After the initial infatuation of the startup launch, Founders might face the grim realities of being in a dysfunctional long-term relationship when the culture of the company they create leads to competitive behaviours. When Founders are fighting for positions, credit, projects and accounts, they are not working in conjunction with their strongest assets.
The third reason why Founders are fired from their own companies is when the company hires too many people in an attempt to scale prematurely, and negative net income starts to bleed investors dry. (This is also the second primary reason why startups fail.) Groupon and Zynga exemplify this, although Zynga's Mark Pincus has recently been re-instated to his CEO position just last month; however when a company fails to scale successfully, and the burn rate catches on like a house on fire, take a guess who the Board of Directors will decide to fire or rather point the finger to blame for the mistake; certainly not a fault of the Board of Directors, whose collective presence was probably there for every expansion decision made, but The Founder CEO of course.
Advice to other founders
"This is every founder's nightmare. My advice: first, don't ever shortchange the time you spend with your board members. Build really good relationships with them.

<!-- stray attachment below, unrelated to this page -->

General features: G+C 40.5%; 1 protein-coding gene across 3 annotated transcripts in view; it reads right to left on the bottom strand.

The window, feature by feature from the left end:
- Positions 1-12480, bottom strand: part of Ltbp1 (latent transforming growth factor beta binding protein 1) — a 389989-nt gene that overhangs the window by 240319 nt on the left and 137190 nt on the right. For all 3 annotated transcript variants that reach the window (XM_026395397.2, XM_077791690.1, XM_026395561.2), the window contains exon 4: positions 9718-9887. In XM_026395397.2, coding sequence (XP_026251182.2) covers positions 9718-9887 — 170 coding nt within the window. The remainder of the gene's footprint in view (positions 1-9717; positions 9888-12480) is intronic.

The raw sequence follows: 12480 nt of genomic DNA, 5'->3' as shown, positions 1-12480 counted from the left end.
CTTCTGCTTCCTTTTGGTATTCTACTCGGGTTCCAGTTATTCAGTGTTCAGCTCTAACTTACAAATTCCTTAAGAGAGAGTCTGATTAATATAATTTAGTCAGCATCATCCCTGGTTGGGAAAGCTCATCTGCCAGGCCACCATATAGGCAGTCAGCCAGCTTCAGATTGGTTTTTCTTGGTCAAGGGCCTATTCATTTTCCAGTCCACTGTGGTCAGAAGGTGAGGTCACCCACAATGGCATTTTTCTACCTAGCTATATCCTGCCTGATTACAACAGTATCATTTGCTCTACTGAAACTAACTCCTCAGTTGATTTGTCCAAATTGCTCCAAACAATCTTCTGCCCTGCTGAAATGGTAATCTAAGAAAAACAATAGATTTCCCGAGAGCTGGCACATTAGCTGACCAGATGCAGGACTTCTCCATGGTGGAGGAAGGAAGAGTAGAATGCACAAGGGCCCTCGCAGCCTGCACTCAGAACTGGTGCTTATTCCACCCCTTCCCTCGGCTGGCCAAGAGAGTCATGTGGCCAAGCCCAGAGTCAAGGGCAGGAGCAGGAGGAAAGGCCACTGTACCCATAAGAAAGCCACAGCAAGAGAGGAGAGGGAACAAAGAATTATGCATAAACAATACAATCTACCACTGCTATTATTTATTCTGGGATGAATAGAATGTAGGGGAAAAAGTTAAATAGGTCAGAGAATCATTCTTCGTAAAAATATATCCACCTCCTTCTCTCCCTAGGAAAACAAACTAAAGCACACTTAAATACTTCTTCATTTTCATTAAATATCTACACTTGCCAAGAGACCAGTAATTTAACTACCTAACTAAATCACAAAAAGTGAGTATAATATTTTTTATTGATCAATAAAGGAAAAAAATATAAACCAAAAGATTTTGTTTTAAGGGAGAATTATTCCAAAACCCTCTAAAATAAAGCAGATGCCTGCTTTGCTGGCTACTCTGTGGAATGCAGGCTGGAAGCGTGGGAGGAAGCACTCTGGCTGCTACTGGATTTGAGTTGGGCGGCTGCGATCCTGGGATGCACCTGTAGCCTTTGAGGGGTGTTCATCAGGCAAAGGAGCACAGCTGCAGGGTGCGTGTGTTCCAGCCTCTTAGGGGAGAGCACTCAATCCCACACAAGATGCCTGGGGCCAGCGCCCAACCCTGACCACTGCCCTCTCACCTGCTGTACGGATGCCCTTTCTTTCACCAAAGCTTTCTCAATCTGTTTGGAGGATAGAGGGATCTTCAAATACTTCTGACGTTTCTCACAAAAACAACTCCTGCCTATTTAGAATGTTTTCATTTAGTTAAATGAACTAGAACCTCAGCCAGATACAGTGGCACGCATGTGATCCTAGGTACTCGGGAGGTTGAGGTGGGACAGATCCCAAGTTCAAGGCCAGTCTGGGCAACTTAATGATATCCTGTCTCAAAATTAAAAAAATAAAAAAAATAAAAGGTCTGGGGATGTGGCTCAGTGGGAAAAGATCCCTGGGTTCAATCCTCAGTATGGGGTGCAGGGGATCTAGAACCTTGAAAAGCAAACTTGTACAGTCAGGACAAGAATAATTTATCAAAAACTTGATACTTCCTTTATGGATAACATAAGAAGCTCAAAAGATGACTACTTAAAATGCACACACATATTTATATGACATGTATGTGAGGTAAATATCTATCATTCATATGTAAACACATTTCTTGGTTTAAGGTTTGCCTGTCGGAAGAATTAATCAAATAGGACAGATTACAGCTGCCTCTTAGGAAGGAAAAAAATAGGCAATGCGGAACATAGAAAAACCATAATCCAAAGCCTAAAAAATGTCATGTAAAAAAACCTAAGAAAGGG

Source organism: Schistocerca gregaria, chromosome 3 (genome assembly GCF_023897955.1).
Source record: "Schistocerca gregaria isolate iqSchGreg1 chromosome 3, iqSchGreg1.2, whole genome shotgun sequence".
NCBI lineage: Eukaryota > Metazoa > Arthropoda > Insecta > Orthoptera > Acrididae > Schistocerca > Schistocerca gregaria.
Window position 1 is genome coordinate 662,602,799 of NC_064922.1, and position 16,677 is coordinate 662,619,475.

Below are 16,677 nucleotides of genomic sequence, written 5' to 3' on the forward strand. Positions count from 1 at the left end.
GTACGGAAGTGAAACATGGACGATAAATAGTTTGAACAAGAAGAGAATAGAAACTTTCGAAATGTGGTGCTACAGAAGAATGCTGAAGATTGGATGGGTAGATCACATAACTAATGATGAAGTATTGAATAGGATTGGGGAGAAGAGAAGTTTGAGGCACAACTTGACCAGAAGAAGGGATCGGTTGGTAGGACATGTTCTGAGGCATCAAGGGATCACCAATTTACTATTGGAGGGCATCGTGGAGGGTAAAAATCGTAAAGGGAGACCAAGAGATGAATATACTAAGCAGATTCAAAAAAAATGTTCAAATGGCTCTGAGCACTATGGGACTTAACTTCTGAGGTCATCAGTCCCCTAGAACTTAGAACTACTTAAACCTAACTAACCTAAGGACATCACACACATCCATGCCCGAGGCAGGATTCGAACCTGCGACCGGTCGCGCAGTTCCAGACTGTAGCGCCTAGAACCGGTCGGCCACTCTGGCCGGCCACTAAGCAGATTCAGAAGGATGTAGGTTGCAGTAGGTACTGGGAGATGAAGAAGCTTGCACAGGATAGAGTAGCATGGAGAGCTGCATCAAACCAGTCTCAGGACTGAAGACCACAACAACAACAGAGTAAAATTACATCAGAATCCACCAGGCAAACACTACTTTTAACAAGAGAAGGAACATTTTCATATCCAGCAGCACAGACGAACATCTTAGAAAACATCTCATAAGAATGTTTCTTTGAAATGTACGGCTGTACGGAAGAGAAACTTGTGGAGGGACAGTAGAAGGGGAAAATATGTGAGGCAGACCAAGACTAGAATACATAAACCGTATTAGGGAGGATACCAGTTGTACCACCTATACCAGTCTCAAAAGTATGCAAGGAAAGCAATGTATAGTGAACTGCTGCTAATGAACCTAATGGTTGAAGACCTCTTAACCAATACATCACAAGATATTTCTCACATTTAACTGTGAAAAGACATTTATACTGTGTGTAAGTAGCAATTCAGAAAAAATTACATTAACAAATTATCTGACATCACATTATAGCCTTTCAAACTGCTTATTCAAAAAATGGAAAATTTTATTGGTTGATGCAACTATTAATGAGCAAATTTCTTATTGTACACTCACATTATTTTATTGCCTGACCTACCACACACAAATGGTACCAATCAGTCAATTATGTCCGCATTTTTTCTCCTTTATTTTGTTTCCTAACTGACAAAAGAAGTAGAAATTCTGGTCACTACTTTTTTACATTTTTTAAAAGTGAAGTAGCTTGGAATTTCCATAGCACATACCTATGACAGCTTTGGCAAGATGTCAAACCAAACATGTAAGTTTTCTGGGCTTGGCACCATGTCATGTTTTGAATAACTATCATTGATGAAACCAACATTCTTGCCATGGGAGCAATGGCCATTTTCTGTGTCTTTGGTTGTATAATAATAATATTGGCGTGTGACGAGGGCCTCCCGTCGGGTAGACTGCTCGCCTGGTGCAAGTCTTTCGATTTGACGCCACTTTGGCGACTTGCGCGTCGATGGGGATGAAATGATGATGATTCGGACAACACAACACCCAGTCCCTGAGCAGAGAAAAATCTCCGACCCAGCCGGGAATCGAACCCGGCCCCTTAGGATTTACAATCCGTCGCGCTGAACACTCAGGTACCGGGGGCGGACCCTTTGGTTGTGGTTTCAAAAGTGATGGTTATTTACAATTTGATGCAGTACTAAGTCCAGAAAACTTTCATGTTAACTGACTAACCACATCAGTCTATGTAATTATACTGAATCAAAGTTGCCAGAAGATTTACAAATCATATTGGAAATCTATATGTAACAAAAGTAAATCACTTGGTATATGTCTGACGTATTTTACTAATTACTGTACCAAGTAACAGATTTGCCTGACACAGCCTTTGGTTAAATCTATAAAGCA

And recruit for personality. My board would be perfect for a large foundation but it's the wrong board for a small entrepreneurial nonprofit. I admit that I had a big role in recruiting. Why did I recruit them? Because I didn't know what I was doing. They have no spine.
They chose to be unengaged and I let them do it. The finance committee did meet every month and we went over the finances in painful detail. This group of people didn't want to spend the time to be good board members. They were just interested in the once-a-month meeting.
I've changed my mind about being a voting member of the board. They couldn't have met without me if I had been a voting member. The dynamic was that they had all the power and I had none."
However, if you're a Founder who's been ousted from your own company, don't fret. Chances are, you will go on to do even better things and become Founders again of other companies as in the case of Cisco's Sandy Lerner who founded Urban Decay and Yahoo's Jerry Yang, who became an early angel investor in Alibaba; or, as in the case of Elizabeth Gooch and Steve Jobs et al, you might be asked to come back and take your rightful place as Founder CEO once again when the Board of Directors realise that the grass isn't greener after all.